b. Multiple drug interactions include monamine oxidase inhibitors, other serotonic drugs (selective serotonin reuptake inhibitors (SSRIs) antidepressants, sumatriptahn and other migraine agents), lithium, dextromethorphan, and possible erythromycin and ketoconazole.
c. Side effects include dry mouth, constipation, dizziness, nervousness, insomnia. Has not been shown to be addictive.
6. Recently, scientists have found success in weight loss with the use of orlistat (xenical), agastrointestinal lipase inhibitor, which blocks the breakdown of fat in the GI system. About 30% of dietary fat is eliminated.
a. Side effects include oily or fatty stools, flatulence, and GI distress.
b. Long term safety of the drug has not been determined, but addition of fat-soluble vitamin supplement (vitamin A,D,E,K and beta carotene) taken prevent a theoretical vitamin deficiency.
c. Should not be used in cases of cholestasis or malabsorption.
d. These medications are only adjunct to diet and exercise therapy.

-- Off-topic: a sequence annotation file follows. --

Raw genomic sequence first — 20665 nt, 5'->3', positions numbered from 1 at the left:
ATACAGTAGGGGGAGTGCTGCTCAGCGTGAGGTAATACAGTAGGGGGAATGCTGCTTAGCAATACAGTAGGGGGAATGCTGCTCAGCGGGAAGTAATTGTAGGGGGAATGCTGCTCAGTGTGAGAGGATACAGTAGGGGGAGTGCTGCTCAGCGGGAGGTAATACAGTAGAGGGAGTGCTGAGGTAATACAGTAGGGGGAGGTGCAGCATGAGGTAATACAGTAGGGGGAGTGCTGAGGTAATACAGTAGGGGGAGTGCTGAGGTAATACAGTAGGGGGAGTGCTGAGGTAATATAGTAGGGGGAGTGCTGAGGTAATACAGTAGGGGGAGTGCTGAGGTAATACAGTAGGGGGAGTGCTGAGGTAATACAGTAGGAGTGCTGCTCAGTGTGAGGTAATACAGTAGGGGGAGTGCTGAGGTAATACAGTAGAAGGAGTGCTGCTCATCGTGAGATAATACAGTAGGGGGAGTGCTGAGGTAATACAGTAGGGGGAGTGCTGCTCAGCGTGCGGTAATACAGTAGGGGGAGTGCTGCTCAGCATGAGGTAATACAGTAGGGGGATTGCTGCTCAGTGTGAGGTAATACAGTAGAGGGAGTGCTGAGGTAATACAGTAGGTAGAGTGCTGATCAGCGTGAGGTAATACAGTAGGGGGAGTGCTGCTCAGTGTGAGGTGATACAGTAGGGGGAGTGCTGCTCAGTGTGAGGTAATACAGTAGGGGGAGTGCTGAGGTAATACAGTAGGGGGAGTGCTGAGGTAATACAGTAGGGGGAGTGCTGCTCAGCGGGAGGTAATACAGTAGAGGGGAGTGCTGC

Surgical Interventions
Numerous surgical procedures have been used. However, gastroplasty is the current procedure of choice. These therapies are generally reserved for morbidity obese patients who cannot lose weight through the above therapies.
1. Gastroplasty-most common procedure is vertical banding involving creation of a 30 ml pouch along the lesser gastric curvature with a small outlet created with the use of a ring of plastic at the distal end to prevent dilation
2. Gastric bypass-a Roux-en-Y gastroenterostomy is constructed by first creating a 50 –ml pouch in the proximal stomach by stapling horizontally and completely separating the smaller proximal stomach pouch from the larger distal stomach pouch. To this proximal pouch, the distal jejunum is attached, thus bypassing the distal stomach pouch. The transected proximal portion of the jejunum is anastomosed to the distal jejunum.

1. Obesity is a risk factor for diabetes, gallbladder disease, osteoarthritis of weight-gearing joints, high blood pressure, and coronary artery disease.
2. Vitamin and mineral deficiencies because of surgical intervention and/or severely restricted diet
a. A moderate, well-balanced weight reduction diet will generally not cause deficiencies, although a multiple vitamin/ mineral supplement may be used
b. A low-calorie diet (fewer than 800 to 1,000 calories/day) will require careful monitoring and vitamin/ mineral supplements.

Nursing Assessment